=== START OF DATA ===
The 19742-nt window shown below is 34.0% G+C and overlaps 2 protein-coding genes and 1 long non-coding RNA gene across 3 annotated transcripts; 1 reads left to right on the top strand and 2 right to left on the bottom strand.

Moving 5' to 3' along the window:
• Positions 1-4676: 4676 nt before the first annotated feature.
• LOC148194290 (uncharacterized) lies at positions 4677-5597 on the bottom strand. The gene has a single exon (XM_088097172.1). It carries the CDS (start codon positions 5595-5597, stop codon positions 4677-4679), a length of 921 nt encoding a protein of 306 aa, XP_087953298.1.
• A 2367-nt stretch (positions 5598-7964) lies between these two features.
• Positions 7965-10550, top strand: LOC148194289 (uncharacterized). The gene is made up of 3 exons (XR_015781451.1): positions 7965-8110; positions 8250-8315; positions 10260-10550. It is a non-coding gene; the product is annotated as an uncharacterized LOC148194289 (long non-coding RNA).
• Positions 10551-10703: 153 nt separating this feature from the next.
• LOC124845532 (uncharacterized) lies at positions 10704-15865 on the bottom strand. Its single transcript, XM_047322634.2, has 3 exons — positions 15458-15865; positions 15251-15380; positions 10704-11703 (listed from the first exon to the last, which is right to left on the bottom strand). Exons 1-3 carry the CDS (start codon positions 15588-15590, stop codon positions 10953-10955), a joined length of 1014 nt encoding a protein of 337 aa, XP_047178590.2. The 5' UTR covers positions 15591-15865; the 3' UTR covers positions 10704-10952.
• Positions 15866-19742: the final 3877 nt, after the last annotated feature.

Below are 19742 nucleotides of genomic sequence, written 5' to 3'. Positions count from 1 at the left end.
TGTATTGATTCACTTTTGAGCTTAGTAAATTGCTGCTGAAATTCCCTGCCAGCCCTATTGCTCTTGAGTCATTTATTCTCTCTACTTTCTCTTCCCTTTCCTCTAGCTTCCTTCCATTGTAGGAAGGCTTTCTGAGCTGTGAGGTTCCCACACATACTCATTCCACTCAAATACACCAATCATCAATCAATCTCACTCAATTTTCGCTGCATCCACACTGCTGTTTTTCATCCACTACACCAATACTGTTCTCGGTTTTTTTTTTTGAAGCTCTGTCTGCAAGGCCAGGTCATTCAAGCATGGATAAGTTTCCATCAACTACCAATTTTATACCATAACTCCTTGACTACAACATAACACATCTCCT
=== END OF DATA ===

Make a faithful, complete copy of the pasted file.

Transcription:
The 19742-nt window shown below is 34.0% G+C and overlaps 2 protein-coding genes and 1 long non-coding RNA gene across 3 annotated transcripts; 1 reads left to right on the top strand and 2 right to left on the bottom strand.

Moving 5' to 3' along the window:
• Positions 1-4676: 4676 nt before the first annotated feature.
• LOC148194290 (uncharacterized) lies at positions 4677-5597 on the bottom strand. The gene has a single exon (XM_088097172.1). It carries the CDS (start codon positions 5595-5597, stop codon positions 4677-4679), a length of 921 nt encoding a protein of 306 aa, XP_087953298.1.
• A 2367-nt stretch (positions 5598-7964) lies between these two features.
• Positions 7965-10550, top strand: LOC148194289 (uncharacterized). The gene is made up of 3 exons (XR_015781451.1): positions 7965-8110; positions 8250-8315; positions 10260-10550. It is a non-coding gene; the product is annotated as an uncharacterized LOC148194289 (long non-coding RNA).
• Positions 10551-10703: 153 nt separating this feature from the next.
• LOC124845532 (uncharacterized) lies at positions 10704-15865 on the bottom strand. Its single transcript, XM_047322634.2, has 3 exons — positions 15458-15865; positions 15251-15380; positions 10704-11703 (listed from the first exon to the last, which is right to left on the bottom strand). Exons 1-3 carry the CDS (start codon positions 15588-15590, stop codon positions 10953-10955), a joined length of 1014 nt encoding a protein of 337 aa, XP_047178590.2. The 5' UTR covers positions 15591-15865; the 3' UTR covers positions 10704-10952.
• Positions 15866-19742: the final 3877 nt, after the last annotated feature.

Below are 19742 nucleotides of genomic sequence, written 5' to 3'. Positions count from 1 at the left end.
TGTATTGATTCACTTTTGAGCTTAGTAAATTGCTGCTGAAATTCCCTGCCAGCCCTATTGCTCTTGAGTCATTTATTCTCTCTACTTTCTCTTCCCTTTCCTCTAGCTTCCTTCCATTGTAGGAAGGCTTTCTGAGCTGTGAGGTTCCCACACATACTCATTCCACTCAAATACACCAATCATCAATCAATCTCACTCAATTTTCGCTGCATCCACACTGCTGTTTTTCATCCACTACACCAATACTGTTCTCGGTTTTTTTTTTTGAAGCTCTGTCTGCAAGGCCAGGTCATTCAAGCATGGATAAGTTTCCATCAACTACCAATTTTATACCATAACTCCTTGACTACAACATAACACATCTCCT